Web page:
Dipika’s Designs on the Top
Dipika Makwana has had her eye on the top for some time now. The sparky 35-year-old Yorkshire lass is now out to get there with the launch of her Interior Design business in Leeds.
Already established as one of the big names in interior design, Dipika has earned her spurs by providing living spaces for many of the rich and famous, including several football stars with Leeds and Manchester United, among them Ryan Giggs.
Such credentials bode well for her new operation which she hopes will bring as standard of interior design normally associated with the super rich into the reach of well, if not the average worker, at least the £100,000 a year income bracket.
Called Elysian, the company which takes its name from the paradise of the ancient Greeks, will offer complete makeovers of homes, with a vision evolved by award-winning Dipika who puts together a complete package tailored to her clients’ budget and taste.
She learnt her trade with John Wilman Fabrics, creating designs for pattern books, and then the upmarket carpet manufacture Signatures in Hebden Bridge after graduating with a degree in Interior Design from Nottingham Trent University after school at the Jacob Kramer College in Leeds.
Much of her work there involved anticipating what next year’s design concepts would be by compiling style books around which the company could base its buying for the coming season.
“We did it by compiling a sort of scrap book, really, in which I would put in all sorts of bits and pieces which showed what colours were coming to the fore, what design motifs were catching the imagination. It might include snippets from the papers, wrappers, bits of fabric, wall paper and so on.
The whole idea was to present it to the buyers to give them an idea of what to look for in designs so they could capture the spirit of the moment,” she explains.
Dipika found herself becoming so wrapped up in the world of design that she still has a mountain of volumes of material which she has never used – a vital data bank which she intends to use when researching concepts for her own clientele.
Many of her design values she puts down to her eclectic and colourful background. Her father was born Mozambique while it was still a Portuguese colony and her mother comes from Gujarat. They both emigrated to Britain in their twenties and settled in Yorkshire.
“It means there have been many influences in the background,” Dipika says. “There is a fusion between the European ones and the Asian ones. These all have definite influences on my approach to design and gives it a more universal appeal.”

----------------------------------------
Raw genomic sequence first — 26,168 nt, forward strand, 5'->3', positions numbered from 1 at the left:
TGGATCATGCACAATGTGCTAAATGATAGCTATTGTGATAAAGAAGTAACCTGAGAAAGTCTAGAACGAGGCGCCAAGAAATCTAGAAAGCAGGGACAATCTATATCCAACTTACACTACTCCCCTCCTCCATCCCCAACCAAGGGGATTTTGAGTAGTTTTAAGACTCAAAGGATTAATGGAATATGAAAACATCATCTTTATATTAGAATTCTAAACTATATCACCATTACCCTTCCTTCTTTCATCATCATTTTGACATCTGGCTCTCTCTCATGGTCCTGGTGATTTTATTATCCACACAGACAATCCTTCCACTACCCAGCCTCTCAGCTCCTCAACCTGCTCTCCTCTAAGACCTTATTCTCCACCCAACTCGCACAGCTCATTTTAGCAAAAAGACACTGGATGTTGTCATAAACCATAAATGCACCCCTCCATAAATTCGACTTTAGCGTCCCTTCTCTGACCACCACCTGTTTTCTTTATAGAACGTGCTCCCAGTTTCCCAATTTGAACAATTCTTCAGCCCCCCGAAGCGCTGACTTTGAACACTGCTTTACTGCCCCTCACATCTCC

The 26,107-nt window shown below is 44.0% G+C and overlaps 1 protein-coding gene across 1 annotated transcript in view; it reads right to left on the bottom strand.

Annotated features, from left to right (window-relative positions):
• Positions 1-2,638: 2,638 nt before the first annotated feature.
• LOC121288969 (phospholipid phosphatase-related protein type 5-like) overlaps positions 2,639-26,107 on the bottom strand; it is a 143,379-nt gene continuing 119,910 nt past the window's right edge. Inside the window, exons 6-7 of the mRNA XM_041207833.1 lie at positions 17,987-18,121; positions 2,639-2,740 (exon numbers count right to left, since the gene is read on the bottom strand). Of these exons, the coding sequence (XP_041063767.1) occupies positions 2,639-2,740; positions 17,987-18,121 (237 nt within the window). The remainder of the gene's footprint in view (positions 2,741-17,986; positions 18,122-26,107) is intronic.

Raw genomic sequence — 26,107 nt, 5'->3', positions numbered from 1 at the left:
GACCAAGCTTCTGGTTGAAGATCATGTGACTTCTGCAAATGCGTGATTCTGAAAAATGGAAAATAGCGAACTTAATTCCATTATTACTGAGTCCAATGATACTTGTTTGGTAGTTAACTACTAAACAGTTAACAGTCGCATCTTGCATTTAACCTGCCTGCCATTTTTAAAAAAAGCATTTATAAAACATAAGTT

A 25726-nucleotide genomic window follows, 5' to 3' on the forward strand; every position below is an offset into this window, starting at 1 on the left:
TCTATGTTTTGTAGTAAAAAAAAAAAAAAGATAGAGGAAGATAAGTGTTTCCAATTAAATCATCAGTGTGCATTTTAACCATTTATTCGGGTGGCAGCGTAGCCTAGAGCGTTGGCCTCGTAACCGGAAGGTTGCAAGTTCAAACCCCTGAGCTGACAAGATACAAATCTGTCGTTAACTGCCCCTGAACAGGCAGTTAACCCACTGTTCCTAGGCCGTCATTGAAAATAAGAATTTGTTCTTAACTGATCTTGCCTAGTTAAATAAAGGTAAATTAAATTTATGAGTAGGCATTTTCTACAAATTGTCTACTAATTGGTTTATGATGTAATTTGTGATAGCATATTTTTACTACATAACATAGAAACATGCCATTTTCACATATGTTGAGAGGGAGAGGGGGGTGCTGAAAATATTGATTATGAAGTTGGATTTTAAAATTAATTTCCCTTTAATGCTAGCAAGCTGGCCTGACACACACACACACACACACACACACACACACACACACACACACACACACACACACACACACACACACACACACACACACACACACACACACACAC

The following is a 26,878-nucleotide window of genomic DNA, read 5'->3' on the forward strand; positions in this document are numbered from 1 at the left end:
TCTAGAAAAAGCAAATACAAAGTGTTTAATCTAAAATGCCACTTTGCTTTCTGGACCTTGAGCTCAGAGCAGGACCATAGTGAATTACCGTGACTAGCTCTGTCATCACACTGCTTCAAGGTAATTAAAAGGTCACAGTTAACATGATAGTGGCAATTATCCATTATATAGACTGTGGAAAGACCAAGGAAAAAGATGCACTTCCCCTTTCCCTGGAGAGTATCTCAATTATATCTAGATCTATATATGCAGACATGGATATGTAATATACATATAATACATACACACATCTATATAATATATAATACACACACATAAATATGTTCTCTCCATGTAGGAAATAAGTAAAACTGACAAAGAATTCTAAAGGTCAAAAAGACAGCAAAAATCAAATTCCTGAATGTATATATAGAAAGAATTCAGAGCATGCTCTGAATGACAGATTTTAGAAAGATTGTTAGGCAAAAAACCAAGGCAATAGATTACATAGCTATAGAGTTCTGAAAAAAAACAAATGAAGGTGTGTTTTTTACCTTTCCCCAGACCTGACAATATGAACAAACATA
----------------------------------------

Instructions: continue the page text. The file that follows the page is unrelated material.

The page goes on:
Dipika still keeps a daily journal in which she notes things that catch her fancy in much the same way as one of her greatest heroes, the remarkable Augustus Pugin who designed the rebuilt Palace of Westminster among many prodigious works.
A more modern influence is the highly regarded French based designer Alberto Pinto, whose trademark is a mixture of Oriental and European styles. “I had heard of him but not seen a lot of information about him. But then I kept coming across his work illustrated in different magazines and I found I had collected a lot of pictures of his work and taken inspiration from them without realising it.”
Dipika’s work has already been stamped on some of the finest homes in Northern England. “I have been able to work on some beautiful properties and of course a magnificent residence has the power to inspire in its own right.”
Her job, as she sees it, is a co-ordinating one in which she will design the look that will then be the setting for furniture and objets d’art she thinks will enhance the overall space.
“My objective is to create something that is elegant, interesting and functional,” Dipika maintains. “A designer always has to remember that a home is to be lived in. It is extremely important that a client feels relaxed and happy to live in what has been created.”
“You can’t force someone to like what you like. Clients tend to be very sophisticated themselves. They have travelling extensively and have strong personalities that they want to express.”
So there are clearly times when an Interior Designer has to play the part of the diplomat in negotiating outcomes that satisfy the expectations of the client but which may sometimes lift them clear of their comfort zone and take them to places they may not have considered.
Dipika’s decision to branch out on her own is clearly a brave one, but she is strongly supported by her former employer and has very strong relationships with leading manufacturers for whom she will be, in effect, an independent agent.
“My family have been marvellous,” says Dipika, “and the time is absolutely right for me to be doing this. To be a successful designer you have to have an independent mind and ultimately that was going to take me into running my own business.”